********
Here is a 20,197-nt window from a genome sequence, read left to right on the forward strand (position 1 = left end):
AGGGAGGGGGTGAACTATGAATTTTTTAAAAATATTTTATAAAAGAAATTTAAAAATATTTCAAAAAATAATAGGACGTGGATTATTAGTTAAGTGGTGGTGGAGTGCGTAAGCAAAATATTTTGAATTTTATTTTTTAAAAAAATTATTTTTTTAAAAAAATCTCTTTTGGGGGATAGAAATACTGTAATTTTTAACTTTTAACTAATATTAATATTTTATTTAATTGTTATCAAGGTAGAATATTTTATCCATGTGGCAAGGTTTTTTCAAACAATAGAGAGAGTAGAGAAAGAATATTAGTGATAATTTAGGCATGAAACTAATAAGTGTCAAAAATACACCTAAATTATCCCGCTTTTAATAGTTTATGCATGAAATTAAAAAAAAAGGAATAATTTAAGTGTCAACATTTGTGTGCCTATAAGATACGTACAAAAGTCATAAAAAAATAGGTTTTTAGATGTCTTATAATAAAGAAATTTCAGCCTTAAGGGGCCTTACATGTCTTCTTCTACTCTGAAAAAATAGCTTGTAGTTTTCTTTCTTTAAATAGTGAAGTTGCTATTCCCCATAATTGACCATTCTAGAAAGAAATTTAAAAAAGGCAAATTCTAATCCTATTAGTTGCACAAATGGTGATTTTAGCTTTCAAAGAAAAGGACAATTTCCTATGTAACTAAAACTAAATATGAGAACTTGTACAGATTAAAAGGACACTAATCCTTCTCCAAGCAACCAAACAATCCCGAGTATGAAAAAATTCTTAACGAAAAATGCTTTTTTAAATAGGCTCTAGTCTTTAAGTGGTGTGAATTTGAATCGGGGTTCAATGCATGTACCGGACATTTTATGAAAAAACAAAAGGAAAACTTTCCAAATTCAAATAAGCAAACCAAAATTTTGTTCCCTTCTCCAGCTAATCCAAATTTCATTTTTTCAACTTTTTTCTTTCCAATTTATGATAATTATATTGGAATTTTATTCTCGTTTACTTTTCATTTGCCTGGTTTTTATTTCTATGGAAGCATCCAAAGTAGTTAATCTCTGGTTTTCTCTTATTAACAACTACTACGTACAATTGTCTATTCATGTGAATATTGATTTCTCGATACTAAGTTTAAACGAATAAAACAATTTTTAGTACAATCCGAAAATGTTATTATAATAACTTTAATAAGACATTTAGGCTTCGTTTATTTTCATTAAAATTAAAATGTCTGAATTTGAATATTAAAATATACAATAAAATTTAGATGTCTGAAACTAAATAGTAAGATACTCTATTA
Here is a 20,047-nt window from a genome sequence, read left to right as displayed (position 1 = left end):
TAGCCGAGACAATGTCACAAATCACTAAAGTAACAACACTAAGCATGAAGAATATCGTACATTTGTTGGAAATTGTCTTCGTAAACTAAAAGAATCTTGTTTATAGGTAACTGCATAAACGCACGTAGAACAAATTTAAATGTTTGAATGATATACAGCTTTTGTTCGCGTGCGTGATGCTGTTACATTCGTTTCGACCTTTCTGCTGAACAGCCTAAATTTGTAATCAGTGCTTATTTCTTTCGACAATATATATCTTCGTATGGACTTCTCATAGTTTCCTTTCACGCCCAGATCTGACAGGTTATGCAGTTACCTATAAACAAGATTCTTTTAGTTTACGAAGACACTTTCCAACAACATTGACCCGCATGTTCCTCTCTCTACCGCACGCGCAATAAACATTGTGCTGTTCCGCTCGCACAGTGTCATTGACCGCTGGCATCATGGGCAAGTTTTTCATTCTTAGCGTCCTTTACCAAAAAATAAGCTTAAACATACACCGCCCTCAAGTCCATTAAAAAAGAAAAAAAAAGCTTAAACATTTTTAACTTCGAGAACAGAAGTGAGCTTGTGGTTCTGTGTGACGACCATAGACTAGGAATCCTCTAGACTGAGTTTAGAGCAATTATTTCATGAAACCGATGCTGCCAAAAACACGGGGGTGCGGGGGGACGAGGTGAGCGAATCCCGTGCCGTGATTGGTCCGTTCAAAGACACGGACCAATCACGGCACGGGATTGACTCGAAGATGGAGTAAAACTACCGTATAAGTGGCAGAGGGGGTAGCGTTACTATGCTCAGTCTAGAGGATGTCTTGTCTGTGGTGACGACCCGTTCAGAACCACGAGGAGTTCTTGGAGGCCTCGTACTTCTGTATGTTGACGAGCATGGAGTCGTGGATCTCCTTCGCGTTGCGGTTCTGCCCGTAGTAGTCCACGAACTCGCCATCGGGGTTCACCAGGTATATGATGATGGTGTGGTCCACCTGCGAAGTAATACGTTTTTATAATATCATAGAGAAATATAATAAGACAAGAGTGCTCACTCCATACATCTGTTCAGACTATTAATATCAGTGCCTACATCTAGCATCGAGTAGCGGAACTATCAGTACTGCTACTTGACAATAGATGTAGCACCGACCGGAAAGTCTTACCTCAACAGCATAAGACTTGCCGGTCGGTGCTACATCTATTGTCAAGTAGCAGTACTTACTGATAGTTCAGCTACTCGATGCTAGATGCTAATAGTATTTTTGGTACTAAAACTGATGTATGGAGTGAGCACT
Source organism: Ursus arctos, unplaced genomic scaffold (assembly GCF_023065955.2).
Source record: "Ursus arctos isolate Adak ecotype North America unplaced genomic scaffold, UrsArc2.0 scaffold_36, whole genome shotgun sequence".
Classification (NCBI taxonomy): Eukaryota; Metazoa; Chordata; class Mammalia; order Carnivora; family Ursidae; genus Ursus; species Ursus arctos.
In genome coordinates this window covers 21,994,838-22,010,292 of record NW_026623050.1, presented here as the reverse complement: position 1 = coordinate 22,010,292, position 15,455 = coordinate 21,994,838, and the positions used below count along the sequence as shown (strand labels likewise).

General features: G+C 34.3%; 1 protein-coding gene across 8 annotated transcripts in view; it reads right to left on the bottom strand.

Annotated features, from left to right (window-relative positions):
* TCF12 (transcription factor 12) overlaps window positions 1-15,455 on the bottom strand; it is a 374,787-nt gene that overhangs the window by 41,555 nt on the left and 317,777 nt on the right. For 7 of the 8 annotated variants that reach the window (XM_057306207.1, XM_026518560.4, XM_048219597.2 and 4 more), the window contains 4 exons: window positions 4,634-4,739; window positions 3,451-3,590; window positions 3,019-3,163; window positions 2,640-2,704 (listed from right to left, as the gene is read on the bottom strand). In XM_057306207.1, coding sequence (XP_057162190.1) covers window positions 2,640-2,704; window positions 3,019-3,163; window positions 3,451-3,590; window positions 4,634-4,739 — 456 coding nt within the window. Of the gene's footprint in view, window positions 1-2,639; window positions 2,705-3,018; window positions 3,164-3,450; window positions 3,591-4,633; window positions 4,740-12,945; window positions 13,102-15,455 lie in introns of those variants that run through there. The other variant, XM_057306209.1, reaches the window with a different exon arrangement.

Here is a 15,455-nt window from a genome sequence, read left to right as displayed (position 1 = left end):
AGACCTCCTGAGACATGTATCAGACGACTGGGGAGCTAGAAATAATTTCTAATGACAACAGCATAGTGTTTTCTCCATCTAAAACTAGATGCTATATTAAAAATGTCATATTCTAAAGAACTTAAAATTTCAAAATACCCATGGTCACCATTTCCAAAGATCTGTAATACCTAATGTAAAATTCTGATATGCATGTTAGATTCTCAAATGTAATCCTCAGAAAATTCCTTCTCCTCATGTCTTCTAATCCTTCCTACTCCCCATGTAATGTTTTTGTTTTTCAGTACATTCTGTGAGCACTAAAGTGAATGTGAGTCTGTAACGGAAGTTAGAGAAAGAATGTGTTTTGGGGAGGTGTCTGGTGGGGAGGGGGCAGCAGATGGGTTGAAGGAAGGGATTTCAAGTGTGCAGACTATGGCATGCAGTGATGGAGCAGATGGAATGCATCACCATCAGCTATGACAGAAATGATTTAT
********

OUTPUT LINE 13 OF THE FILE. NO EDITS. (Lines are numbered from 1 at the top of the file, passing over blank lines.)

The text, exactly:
AGACCTCCTGAGACATGTATCAGACGACTGGGGAGCTAGAAATAATTTCTAATGACAACAGCATAGTGTTTTCTCCATCTAAAACTAGATGCTATATTAAAAATGTCATATTCTAAAGAACTTAAAATTTCAAAATACCCATGGTCACCATTTCCAAAGATCTGTAATACCTAATGTAAAATTCTGATATGCATGTTAGATTCTCAAATGTAATCCTCAGAAAATTCCTTCTCCTCATGTCTTCTAATCCTTCCTACTCCCCATGTAATGTTTTTGTTTTTCAGTACATTCTGTGAGCACTAAAGTGAATGTGAGTCTGTAACGGAAGTTAGAGAAAGAATGTGTTTTGGGGAGGTGTCTGGTGGGGAGGGGGCAGCAGATGGGTTGAAGGAAGGGATTTCAAGTGTGCAGACTATGGCATGCAGTGATGGAGCAGATGGAATGCATCACCATCAGCTATGACAGAAATGATTTAT